A Post-Millennial Inquiry into the United Nations Law of Self-Determination: A Right to Unilateral Non-Colonial Secession?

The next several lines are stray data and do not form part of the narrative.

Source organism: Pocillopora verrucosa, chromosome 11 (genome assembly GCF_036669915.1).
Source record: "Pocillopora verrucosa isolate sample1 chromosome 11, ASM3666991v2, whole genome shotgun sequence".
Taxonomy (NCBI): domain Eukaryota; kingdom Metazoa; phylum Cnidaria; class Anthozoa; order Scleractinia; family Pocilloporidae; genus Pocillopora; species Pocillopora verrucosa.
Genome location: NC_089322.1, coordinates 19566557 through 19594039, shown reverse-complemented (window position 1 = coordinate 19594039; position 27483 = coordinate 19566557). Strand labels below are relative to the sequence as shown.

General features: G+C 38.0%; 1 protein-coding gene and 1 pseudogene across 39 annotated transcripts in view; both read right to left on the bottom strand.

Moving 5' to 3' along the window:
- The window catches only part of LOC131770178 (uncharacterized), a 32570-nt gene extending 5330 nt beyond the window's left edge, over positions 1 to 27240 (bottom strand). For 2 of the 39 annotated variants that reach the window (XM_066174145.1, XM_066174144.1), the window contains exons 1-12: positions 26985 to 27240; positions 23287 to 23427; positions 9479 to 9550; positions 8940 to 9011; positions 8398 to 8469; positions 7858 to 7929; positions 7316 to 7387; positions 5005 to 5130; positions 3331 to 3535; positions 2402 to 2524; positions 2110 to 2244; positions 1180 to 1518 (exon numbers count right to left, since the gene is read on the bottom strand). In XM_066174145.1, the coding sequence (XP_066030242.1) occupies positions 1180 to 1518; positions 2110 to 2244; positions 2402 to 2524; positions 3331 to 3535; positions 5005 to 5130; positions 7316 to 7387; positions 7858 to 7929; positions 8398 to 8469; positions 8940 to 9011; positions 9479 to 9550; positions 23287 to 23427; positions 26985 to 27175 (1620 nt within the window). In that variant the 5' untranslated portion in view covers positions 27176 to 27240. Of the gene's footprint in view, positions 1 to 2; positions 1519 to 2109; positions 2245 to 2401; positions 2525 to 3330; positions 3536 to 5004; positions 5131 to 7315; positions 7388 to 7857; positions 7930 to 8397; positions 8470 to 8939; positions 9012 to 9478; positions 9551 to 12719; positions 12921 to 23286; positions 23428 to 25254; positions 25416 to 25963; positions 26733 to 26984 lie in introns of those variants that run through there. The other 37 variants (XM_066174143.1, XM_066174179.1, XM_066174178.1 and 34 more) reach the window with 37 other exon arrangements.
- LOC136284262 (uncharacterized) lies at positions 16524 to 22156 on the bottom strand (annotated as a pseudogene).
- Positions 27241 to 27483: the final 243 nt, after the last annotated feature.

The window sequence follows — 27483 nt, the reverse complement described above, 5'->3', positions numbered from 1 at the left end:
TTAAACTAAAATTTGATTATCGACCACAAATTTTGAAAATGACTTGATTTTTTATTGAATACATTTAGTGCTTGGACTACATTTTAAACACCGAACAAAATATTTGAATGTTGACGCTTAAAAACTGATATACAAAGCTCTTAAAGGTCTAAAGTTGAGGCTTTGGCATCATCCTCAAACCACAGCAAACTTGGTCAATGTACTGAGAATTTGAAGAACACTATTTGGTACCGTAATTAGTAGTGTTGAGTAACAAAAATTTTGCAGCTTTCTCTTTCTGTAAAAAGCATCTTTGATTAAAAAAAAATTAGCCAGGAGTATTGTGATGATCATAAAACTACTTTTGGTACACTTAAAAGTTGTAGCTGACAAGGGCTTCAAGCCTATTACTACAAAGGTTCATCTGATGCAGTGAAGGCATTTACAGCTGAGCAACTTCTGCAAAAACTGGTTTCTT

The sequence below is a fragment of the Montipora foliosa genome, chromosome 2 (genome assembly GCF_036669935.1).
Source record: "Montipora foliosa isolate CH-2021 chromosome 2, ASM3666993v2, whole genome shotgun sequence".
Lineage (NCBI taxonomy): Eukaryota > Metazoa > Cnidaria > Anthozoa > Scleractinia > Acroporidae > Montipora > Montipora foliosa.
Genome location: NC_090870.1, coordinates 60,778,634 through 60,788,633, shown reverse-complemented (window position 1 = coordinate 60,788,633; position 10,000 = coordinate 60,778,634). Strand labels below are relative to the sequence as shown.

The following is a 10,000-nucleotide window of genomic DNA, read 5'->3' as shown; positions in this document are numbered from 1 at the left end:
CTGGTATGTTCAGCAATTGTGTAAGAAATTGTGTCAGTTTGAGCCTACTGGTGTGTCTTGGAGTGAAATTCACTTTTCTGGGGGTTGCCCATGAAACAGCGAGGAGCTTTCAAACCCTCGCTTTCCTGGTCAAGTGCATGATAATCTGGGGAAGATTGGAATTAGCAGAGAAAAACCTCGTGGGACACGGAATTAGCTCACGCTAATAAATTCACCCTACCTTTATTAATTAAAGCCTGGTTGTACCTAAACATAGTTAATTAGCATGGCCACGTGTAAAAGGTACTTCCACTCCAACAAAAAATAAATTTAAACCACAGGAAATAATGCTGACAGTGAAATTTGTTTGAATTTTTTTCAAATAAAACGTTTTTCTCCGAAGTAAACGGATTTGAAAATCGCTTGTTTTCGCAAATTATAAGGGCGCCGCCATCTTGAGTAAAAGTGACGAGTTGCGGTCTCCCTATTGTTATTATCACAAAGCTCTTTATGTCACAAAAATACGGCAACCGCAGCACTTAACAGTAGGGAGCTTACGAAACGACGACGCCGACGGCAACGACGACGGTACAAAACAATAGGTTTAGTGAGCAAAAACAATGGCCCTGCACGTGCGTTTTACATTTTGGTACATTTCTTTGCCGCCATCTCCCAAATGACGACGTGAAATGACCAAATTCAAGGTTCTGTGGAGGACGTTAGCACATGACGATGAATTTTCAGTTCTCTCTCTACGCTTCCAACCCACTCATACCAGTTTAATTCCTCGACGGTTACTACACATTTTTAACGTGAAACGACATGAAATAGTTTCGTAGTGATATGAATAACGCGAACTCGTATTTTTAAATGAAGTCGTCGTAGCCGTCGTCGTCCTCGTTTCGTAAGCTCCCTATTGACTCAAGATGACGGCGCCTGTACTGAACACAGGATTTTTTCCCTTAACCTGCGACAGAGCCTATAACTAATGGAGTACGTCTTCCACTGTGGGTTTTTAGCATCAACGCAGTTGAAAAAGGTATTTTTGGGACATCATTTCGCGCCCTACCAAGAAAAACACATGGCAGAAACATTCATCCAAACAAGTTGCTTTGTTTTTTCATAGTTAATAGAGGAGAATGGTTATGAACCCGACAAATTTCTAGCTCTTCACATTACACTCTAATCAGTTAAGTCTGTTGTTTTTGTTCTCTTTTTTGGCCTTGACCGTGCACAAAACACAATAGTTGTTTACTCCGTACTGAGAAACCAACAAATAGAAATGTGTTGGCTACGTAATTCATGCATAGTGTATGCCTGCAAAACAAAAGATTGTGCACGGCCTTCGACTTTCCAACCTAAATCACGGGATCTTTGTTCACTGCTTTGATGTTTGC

The present Article inquires whether a right to unilateral non-colonial (UNC) secession is grounded in the United Nations (UN) law of self-determination. The Article argues that peoples subjected to deliberate, sustained, and systematic human rights abuses in extremis (e.g., ethnic cleansing, mass killings, or genocide) by the existing state have an international customary law right to UNC secessionist self-determination. This right is coextensive with the “remedial-rights-only” philosophical approach to UNC secession. The Article further argues that in the post-millennial era two developments are likely for the law of UNC secessionist self-determination: first, the right will become available in response to human rights abuses in moderato (political, cultural, or racial discrimination); and second, in the much longer term, the right will become justified not only on remedial grounds but also on liberal philosophical bases. The latter development is predicted to parallel the increase in the number of liberal democratic governments throughout the twenty-first century.